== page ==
Lead author Dr Emma Russell, Senior Lecturer in Occupational and Organisational Psychology at the University of Sussex Business School, said: “It is important for employers and employees to remember there are not universal rules around work-email habits. They are only ‘good’ or ‘bad’ in relation to how they affect an individual’s performance and well-being, so a habit that is good for one employee, may be bad for a colleague.

“They key is for each employee to consider for themselves if the habits they have developed really help in meeting work and well-being goals. If they don’t, individuals should devise a plan for doing things differently, tell colleagues how they are working to change their habits and then observe whether repeatedly trying-out the new action is helping to meet work and well-being goals.”

Kevin Daniels, Professor of Organisational Behaviour in the Norwich Business School at the University of East Anglia, said: “Work-habits are often embedded in organizational and group systems and so it is necessary to apply an intervention over the longer term and within a supportive environment. Employers can help support their employees to make the necessary changes to their work email habits by offering training, providing clear plans for changing specific habits, offering timely feedback to staff on how individual performance and well-being is improving, and by encouraging all members of the organisation to engage in changing email habits at the same time.”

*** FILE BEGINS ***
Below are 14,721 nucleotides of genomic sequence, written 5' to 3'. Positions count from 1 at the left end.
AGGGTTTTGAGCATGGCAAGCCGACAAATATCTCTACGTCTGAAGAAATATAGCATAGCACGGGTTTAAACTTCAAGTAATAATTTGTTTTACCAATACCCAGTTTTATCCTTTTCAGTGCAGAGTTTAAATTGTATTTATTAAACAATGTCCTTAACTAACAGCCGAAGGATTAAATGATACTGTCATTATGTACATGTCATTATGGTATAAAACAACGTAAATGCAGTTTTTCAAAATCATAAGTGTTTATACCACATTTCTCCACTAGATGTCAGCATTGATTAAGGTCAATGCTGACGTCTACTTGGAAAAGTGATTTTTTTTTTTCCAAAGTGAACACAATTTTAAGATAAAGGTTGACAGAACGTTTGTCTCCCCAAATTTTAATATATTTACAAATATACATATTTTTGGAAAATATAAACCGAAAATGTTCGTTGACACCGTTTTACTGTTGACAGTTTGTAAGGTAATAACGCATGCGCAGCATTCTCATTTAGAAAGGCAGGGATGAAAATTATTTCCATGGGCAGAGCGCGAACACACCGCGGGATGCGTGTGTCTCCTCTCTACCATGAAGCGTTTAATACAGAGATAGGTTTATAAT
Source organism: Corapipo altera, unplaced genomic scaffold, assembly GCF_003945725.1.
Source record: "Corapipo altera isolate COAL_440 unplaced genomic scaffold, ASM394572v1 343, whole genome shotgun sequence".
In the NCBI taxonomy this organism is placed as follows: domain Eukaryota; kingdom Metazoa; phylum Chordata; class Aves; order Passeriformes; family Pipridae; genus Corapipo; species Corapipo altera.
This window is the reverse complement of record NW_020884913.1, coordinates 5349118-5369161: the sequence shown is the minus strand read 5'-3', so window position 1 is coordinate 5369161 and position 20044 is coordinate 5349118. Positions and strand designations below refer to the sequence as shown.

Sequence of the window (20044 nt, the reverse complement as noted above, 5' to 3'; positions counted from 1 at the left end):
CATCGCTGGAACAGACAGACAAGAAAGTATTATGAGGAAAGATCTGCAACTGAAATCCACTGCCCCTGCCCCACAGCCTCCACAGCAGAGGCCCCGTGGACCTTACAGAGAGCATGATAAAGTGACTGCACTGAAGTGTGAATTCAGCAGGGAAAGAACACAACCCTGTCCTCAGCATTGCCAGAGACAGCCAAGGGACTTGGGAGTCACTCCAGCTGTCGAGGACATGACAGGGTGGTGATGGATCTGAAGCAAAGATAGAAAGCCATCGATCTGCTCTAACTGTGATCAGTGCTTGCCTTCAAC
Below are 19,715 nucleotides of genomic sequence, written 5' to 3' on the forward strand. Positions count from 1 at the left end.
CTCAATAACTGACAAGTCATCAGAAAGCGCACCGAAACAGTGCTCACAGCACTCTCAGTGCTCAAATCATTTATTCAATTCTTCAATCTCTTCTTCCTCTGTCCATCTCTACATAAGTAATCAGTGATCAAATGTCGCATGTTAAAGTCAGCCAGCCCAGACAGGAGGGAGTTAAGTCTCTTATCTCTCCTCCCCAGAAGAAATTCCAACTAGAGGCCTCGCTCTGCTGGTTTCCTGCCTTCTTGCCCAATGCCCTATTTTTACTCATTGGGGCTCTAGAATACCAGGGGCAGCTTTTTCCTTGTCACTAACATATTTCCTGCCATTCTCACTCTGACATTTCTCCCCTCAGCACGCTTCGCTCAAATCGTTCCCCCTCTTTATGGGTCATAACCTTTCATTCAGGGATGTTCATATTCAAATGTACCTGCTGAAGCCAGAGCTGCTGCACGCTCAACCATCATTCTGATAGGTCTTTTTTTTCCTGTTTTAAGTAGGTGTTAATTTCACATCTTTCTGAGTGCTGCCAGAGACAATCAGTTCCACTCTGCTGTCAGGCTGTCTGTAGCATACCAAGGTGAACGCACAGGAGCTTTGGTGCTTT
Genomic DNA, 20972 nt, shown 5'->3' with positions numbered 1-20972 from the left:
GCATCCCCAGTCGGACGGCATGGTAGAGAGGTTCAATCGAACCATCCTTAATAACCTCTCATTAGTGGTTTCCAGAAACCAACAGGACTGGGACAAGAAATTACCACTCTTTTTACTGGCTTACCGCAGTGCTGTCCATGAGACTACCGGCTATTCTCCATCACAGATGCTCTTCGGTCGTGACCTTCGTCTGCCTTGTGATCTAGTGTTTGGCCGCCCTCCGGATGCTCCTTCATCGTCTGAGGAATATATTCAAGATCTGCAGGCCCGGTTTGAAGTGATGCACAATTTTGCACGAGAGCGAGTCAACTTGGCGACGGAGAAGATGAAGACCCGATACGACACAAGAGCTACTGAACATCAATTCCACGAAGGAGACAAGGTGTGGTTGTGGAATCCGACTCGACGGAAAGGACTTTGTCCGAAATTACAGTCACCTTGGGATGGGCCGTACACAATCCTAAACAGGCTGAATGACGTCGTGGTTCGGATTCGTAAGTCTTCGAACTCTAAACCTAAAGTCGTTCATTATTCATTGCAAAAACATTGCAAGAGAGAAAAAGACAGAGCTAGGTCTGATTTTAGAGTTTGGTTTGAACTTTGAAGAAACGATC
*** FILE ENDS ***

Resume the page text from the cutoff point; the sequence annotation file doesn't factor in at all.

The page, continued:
Researchers developed a Work-habit Intervention Model (WhIM) and evaluated it by running a 12-month wait-list intervention study for workers in a UK-based international charity.

Participants were then randomly allocated to either the active intervention group or to a ‘wait-list’ control group.

Action plans were provided to participants in the active intervention group on a regular basis over two four-month periods, and participants stated their intention to use each plan.